Wikipedia co-founder Jimmy Wales laid out his expectations for the website’s recently filed lawsuit against the National Security Agency on Reddit Friday, where he answered questions alongside representatives from the American Civil Liberties Union and Wikimedia.
“A lot of politicians think that the general public doesn’t care about this issue,” Wales told the Reddit community in an “Ask Me Anything” thread, which quickly rose on Reddit’s front page Friday. “We need to make sure the general public knows about and that they do care about it — and that they make their voices heard.”
The ACLU on behalf of Wikimedia — the nonprofit organization behind the sixth most-popular website online — filed the lawsuit against the NSA and the Justice Department earlier this month. The suit focuses on ending the NSA’s “upstream” bulk data collection, or data intercepted directly from Internet infrastructure such as undersea fiber cables. (RELATED: Wikipedia Sues The NSA To End Mass Surveillance)
Wikimedia is joined by eight other organizations in the suit, which is ambitious to say the least. The ACLU will have the burden of proving the NSA knowingly targeted users and violated their Fourth Amendment rights against unlawful search and seizure.
According to the government, such collection is only conducted on “non-U.S. persons,” who have no such rights, though the ACLU and others allege the law justifying such collection includes loopholes for domestic surveillance.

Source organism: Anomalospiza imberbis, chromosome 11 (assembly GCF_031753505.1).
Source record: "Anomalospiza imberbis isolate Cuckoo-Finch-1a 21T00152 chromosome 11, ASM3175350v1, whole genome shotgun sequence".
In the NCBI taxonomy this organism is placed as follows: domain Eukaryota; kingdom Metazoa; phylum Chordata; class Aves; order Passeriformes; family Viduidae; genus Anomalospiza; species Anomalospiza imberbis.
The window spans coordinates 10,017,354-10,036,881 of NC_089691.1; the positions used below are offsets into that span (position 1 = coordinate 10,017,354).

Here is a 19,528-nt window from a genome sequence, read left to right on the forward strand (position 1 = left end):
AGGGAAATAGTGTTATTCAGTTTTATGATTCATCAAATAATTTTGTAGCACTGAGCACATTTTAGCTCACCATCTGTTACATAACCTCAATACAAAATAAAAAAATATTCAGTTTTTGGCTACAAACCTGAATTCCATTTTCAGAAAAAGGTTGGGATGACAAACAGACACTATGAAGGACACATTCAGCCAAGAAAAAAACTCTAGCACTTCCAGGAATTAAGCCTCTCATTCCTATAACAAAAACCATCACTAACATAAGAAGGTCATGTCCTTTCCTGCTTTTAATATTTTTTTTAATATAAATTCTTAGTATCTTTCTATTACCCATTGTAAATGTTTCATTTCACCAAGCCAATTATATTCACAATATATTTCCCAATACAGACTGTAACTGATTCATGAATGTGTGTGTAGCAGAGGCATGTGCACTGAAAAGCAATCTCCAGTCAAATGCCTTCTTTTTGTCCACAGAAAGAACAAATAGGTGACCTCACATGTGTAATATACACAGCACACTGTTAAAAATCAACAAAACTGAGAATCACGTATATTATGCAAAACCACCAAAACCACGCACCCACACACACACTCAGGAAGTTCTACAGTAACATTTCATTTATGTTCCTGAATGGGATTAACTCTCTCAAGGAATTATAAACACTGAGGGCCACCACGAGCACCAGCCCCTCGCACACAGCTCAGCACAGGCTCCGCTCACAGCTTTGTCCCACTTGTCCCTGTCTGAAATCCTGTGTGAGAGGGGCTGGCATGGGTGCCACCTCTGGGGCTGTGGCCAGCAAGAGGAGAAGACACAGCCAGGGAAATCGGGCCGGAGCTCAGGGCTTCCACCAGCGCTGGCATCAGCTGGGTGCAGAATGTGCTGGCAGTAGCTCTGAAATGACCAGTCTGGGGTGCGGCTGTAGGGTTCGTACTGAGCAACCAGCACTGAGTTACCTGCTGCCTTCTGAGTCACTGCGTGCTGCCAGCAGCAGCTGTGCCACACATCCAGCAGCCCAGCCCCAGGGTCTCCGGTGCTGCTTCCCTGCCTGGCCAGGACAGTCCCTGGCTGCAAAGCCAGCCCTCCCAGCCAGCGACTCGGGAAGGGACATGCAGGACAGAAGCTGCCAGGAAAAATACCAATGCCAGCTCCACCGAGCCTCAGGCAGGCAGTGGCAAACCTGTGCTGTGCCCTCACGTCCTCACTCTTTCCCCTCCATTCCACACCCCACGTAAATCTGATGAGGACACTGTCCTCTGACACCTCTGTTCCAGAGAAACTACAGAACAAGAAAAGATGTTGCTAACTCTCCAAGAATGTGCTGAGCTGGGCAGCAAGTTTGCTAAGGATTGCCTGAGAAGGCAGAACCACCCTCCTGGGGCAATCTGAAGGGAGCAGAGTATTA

Wales said his “minimum acceptable” result would be for a federal judge to rule the NSA’s mass surveillance by tapping the “backbone” of the Internet illegal.
He added that his ultimate goal was for the government to “declare that upstream surveillance is unconstitutional under the First and Fourth Amendments, and under Article III” of the Constitution.
“Would you like your phone to be tapped without a warrant? Today, your Internet connection can be,” executive director of the Wikimedia Foundation Lila Tretikov said to drive the point home.
“This kind of dragnet surveillance, though, constitutes a gross invasion of the privacy of innocent people, and it will inevitably have a chilling effect on the freedoms of speech and inquiry,” ACLU lawyer Jameel Jaffer wrote. “We don’t think the NSA should be looking over innocent people’s shoulders when they’re surfing the web.”
“No one should be under the misimpression that the NSA is interested in collecting information about terrorism and nothing else. Former NSA director Michael Hayden has been forthcoming about this. He said recently: ‘NSA doesn’t just listen to bad people. NSA listens to interesting people. People who are communicating information.'”
Jaffer goes on to point out that despite the ACLU’s loss in a similar case representing Amnesty International, in which they were unable to prove the NSA targeted their communications (in part because the signals intelligence agency refused to release information, citing national security), he thinks the ACLU a better shot this time.
As Wales pointed out in the lawsuit announcement, nearly half a billion people access Wikipedia every month, and a slide included in classified intelligence documents leaked by NSA whistleblower Edward Snowden states Wikipedia as as surveillance target, complete with the website’s logo.
“[T]he volume of Wikimedia’s communications is so incredibly large that there is simply no way the government could conduct upstream surveillance without sweeping up a substantial number of those communications,” Jaffer said.
“I’m sure the government will argue that Clapper v. Amnesty forecloses this suit, but I don’t think this will be a very compelling argument.”